"He’s going to be an outstanding player in this league."
Back in early January last year, signs were beginning to point towards Tyron Smith as the favorite for the Cowboys' first round draft pick.
This prompted us at BTB to take a look at how hard it is for first- and second round rookie linemen to hit the ground running in the NFL (see Can A High Draft Pick Be An Immediate Upgrade For Cowboys O-line?). Today, we're revisiting that post for two reasons. First, we want to see how Tyron Smith did in his first year in the NFL compared to other rookie linemen over the last four years, and second, the early favorite for the Cowboys first round pick this year is another lineman, offensive guard David DeCastro.
Over the last four years, 45 offensive linemen have been picked in the first two rounds of the NFL draft. After the break, we look at how Tyron Smith compares against these other linemen and what level of performance you can reasonably expect from rookie lineman.
We're going to dive right into the thick of things by looking at the full overview of all 45 linemen, the number of games they started each year, and how they were graded by Profootballfocus.com (PFF) in the tables below. Some observations and conclusions follow after the tables.
|2010||2||61||T||NYJ||0||1||- -||- -|
|2009||2||60||*||T||NYG||4||2||10||- -||- -||-1.2|
Based on these numbers, here are a couple of thoughts:
When you draft a lineman in the first two rounds, you are drafting an immediate starter.
Of the 45 linemen in this analysis, 33 (73%) started the majority of games for their teams in their rookie season. Eight other players (denoted with a *) suffered either serious or season ending injuries in their first year. That leaves only four players who did not start the majority of games in their rookie season. In other words, barring injury, 90% of offensive linemen taken in the first two rounds are starters in their first year. That's pretty encouraging for any team contemplating drafting an offensive lineman.
Rookie linemen have a steep learning curve.
Despite their high draft pick status, only eight of 45 (18%) linemen delivered an above average performance (marked in green in the table above) in their rookie season as graded by PFF. Keep in mind that a positive PFF grade means that a given player played better than the NFL average player at his specific position. A below average grade doesn't mean that a rookie necessarily played badly. In fact, an argument could be made that some of these guys actually played quite well, for a rookie.
Most rookie linemen arrive in the NFL still needing to improve their technique, work on their strength & conditioning, learn new playbooks and much more while facing wily veterans who will prey on their inexperience. This takes time.
Popular opinion holds that you can expect monumental improvement from rookies in their second year in the NFL. That may be true for many positions, but does not seem to be true for linemen. The sum of the second-year PFF grades for players picked between 2008 and 2010 is identical to their first year grades. Sure, some improved, and some regressed. A look at the tables above shows no significant improvement in the grades for all players between year one and year two. And a look at this year's Pro Bowl lineman presents a similar picture. The average Pro Bowl lineman is 28 years old and is in his sixth NFL season.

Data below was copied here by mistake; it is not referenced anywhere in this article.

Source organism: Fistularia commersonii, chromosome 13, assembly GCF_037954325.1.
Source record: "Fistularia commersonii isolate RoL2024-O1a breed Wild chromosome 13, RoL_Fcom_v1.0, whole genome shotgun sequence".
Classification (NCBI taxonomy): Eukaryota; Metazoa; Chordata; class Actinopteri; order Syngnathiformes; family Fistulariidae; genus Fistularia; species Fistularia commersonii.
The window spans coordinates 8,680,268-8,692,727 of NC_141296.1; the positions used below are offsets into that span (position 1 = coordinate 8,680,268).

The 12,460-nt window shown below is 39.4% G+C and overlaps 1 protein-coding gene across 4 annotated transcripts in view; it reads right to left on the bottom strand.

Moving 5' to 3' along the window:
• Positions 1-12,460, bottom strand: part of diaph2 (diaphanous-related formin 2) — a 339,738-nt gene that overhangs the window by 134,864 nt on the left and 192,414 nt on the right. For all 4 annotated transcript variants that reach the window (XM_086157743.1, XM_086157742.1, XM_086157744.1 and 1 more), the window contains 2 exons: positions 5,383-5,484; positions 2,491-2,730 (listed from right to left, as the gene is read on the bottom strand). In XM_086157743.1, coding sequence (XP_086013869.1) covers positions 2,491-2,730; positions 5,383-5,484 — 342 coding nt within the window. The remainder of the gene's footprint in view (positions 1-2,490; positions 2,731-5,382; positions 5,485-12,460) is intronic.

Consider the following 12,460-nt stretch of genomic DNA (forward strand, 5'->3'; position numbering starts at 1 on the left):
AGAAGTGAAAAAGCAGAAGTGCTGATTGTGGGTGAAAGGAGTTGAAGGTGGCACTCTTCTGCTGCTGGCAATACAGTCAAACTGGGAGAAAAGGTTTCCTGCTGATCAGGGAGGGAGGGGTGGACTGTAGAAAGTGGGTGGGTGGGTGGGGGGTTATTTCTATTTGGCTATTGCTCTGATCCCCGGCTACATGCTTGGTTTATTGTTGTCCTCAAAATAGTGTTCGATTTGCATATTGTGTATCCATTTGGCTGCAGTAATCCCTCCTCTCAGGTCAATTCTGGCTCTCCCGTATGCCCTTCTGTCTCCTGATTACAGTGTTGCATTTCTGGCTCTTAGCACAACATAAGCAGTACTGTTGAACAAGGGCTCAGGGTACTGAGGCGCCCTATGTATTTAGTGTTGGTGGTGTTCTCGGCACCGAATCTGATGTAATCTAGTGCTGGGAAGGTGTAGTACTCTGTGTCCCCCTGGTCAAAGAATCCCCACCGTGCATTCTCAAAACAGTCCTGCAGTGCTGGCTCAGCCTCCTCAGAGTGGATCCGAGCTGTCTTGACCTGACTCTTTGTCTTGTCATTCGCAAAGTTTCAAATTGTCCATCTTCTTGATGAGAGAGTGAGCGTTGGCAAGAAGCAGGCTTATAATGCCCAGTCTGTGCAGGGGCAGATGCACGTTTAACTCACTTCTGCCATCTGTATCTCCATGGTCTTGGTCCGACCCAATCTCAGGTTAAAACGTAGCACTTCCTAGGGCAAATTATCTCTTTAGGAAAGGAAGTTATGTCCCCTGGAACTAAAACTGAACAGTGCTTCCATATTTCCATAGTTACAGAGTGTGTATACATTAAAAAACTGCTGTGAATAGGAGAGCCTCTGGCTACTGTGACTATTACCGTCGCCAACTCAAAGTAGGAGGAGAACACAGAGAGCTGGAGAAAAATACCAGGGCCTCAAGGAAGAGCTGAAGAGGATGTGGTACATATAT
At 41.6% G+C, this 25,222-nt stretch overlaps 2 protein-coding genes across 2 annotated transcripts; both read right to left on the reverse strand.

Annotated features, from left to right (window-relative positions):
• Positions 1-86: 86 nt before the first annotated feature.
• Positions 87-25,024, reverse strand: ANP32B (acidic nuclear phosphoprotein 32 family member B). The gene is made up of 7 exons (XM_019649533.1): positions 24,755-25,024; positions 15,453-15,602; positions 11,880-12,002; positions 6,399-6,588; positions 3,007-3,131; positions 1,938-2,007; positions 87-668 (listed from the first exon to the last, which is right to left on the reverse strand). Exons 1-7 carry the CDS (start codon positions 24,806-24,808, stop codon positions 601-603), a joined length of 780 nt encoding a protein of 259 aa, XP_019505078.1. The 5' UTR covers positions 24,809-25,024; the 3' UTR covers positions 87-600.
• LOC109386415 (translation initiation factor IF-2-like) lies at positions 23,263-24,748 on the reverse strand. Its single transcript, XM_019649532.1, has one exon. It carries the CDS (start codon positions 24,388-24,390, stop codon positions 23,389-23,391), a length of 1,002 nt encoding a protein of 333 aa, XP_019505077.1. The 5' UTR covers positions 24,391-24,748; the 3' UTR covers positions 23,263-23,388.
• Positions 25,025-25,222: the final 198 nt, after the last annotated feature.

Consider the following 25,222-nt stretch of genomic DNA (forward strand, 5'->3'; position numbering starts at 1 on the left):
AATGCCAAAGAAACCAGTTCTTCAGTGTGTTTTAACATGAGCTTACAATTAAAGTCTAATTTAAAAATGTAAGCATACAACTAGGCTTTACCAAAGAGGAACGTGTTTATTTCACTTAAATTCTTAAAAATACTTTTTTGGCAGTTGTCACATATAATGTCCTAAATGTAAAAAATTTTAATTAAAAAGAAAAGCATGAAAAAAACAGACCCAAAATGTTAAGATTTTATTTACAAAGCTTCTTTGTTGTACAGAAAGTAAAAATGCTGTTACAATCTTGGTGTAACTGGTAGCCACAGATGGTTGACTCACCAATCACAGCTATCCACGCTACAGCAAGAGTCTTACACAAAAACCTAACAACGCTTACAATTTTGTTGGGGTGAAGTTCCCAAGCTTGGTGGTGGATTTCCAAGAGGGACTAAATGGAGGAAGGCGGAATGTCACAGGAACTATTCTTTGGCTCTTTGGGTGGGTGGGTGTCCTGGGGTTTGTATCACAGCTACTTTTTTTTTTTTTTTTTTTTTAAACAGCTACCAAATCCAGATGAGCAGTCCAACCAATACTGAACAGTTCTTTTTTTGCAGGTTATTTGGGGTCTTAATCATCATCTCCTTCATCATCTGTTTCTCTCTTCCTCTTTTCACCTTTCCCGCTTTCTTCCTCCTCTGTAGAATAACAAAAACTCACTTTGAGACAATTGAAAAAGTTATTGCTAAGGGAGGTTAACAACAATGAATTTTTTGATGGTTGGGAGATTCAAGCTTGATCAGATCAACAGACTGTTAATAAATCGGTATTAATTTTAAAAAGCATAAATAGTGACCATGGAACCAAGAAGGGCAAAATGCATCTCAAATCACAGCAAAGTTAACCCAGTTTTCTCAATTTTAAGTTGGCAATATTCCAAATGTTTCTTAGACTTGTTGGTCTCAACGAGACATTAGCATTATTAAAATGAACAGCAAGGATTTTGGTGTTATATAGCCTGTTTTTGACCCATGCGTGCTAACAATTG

|NFC Pro Bowlers 2012
||AFC Pro Bowlers 2012
|POS||Player||Team||Age||NFL Seasons||Player||Team||Age||NFL Seasons|
Offensive linemen are not plug-and-play solutions to your O-line troubles. And for most of them, their learning curve needs to be measured in years, not months.
Tyron Smith Rocks.
"He can certainly be a very, very good left tackle," Houck said during a Saturday appearance on ESPN Dallas 103.3 FM’s The Football Show. "This is an extremely talented guy. When you take a look at him being 20 years old to start with and not being able to have a minicamp, not being able to have OTAs and come in cold turkey and just be able to start on a team in the National Football League against very, very good players, this guy has done incredible things up to this point. …
"He is a tremendous worker and a very good person. He’s going to be an outstanding player in this league."
Guards & Centers
Here are the guards and centers picked in the first round over the last four years:
|Year||Round||Pick||Player||POS||Team||Games Started||PFF Grade|
|2011||1||15||Mike Pouncey||C||MIA||- -||- -||16||- -||- -||-1.7|
|2011||1||23||Danny Watkins||G||PHI||- -||- -||12||- -||- -||-8.4|
|2010||1||17||G||SFO||- -||16||11||- -||9.6||9.6|
|2010||1||18||C||PIT||- -||16||13||- -||-4.2||1.8|
Overall, that is not a bad haul of interior offensive linemen. Mack has already been to a Pro Bowl and Iupati should have been. Maurkice Pouncey got his first All Pro nod this year, and his brother looked promising in Miami. Danny Watkins and Eric Wood had trouble adjusting to the NFL in their first seasons.
However, none of these players were picked as high as the 14th pick. If the Cowboys do end up picking David DeCastro with their 14th pick, they had better be sure he'll have a Tyron Smith-type impact on the game.